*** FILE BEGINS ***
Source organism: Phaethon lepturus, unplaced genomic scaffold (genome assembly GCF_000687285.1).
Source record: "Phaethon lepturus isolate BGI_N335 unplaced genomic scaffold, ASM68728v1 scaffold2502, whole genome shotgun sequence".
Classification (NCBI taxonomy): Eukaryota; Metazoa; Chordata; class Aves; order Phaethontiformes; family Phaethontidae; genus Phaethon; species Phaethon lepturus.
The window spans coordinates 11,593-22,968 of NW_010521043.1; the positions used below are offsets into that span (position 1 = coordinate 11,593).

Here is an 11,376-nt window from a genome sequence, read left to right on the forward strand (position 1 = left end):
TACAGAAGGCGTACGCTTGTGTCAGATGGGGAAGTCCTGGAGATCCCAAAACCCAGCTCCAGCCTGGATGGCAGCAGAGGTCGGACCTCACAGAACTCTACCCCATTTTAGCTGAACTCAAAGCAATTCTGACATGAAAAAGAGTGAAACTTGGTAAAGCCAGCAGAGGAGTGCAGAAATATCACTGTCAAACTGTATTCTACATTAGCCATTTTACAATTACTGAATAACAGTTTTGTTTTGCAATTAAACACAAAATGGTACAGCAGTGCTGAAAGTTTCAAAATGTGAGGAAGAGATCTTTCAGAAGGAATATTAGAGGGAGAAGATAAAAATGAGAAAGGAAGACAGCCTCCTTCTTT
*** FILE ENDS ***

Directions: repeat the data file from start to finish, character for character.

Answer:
Source organism: Phaethon lepturus, unplaced genomic scaffold (genome assembly GCF_000687285.1).
Source record: "Phaethon lepturus isolate BGI_N335 unplaced genomic scaffold, ASM68728v1 scaffold2502, whole genome shotgun sequence".
Classification (NCBI taxonomy): Eukaryota; Metazoa; Chordata; class Aves; order Phaethontiformes; family Phaethontidae; genus Phaethon; species Phaethon lepturus.
The window spans coordinates 11,593-22,968 of NW_010521043.1; the positions used below are offsets into that span (position 1 = coordinate 11,593).

Here is an 11,376-nt window from a genome sequence, read left to right on the forward strand (position 1 = left end):
TACAGAAGGCGTACGCTTGTGTCAGATGGGGAAGTCCTGGAGATCCCAAAACCCAGCTCCAGCCTGGATGGCAGCAGAGGTCGGACCTCACAGAACTCTACCCCATTTTAGCTGAACTCAAAGCAATTCTGACATGAAAAAGAGTGAAACTTGGTAAAGCCAGCAGAGGAGTGCAGAAATATCACTGTCAAACTGTATTCTACATTAGCCATTTTACAATTACTGAATAACAGTTTTGTTTTGCAATTAAACACAAAATGGTACAGCAGTGCTGAAAGTTTCAAAATGTGAGGAAGAGATCTTTCAGAAGGAATATTAGAGGGAGAAGATAAAAATGAGAAAGGAAGACAGCCTCCTTCTTT